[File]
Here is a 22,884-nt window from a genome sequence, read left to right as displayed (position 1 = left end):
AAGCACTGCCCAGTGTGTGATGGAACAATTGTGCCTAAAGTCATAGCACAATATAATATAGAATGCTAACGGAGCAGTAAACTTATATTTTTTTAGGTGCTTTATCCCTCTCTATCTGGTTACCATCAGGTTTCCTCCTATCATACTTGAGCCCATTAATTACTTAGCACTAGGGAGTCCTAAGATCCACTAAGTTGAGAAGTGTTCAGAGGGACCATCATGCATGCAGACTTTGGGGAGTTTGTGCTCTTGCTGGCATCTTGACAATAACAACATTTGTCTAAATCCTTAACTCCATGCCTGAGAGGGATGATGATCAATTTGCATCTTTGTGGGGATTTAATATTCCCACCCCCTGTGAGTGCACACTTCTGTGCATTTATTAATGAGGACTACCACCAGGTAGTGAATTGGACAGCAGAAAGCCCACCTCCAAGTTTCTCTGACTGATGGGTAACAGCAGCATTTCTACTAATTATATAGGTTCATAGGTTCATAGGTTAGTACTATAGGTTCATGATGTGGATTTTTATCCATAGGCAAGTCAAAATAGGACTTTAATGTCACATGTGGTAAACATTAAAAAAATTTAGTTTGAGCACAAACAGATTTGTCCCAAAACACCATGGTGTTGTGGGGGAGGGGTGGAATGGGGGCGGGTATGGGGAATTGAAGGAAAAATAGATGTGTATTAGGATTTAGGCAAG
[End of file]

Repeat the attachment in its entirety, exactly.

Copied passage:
Here is a 22,884-nt window from a genome sequence, read left to right as displayed (position 1 = left end):
AAGCACTGCCCAGTGTGTGATGGAACAATTGTGCCTAAAGTCATAGCACAATATAATATAGAATGCTAACGGAGCAGTAAACTTATATTTTTTTAGGTGCTTTATCCCTCTCTATCTGGTTACCATCAGGTTTCCTCCTATCATACTTGAGCCCATTAATTACTTAGCACTAGGGAGTCCTAAGATCCACTAAGTTGAGAAGTGTTCAGAGGGACCATCATGCATGCAGACTTTGGGGAGTTTGTGCTCTTGCTGGCATCTTGACAATAACAACATTTGTCTAAATCCTTAACTCCATGCCTGAGAGGGATGATGATCAATTTGCATCTTTGTGGGGATTTAATATTCCCACCCCCTGTGAGTGCACACTTCTGTGCATTTATTAATGAGGACTACCACCAGGTAGTGAATTGGACAGCAGAAAGCCCACCTCCAAGTTTCTCTGACTGATGGGTAACAGCAGCATTTCTACTAATTATATAGGTTCATAGGTTCATAGGTTAGTACTATAGGTTCATGATGTGGATTTTTATCCATAGGCAAGTCAAAATAGGACTTTAATGTCACATGTGGTAAACATTAAAAAAATTTAGTTTGAGCACAAACAGATTTGTCCCAAAACACCATGGTGTTGTGGGGGAGGGGTGGAATGGGGGCGGGTATGGGGAATTGAAGGAAAAATAGATGTGTATTAGGATTTAGGCAAG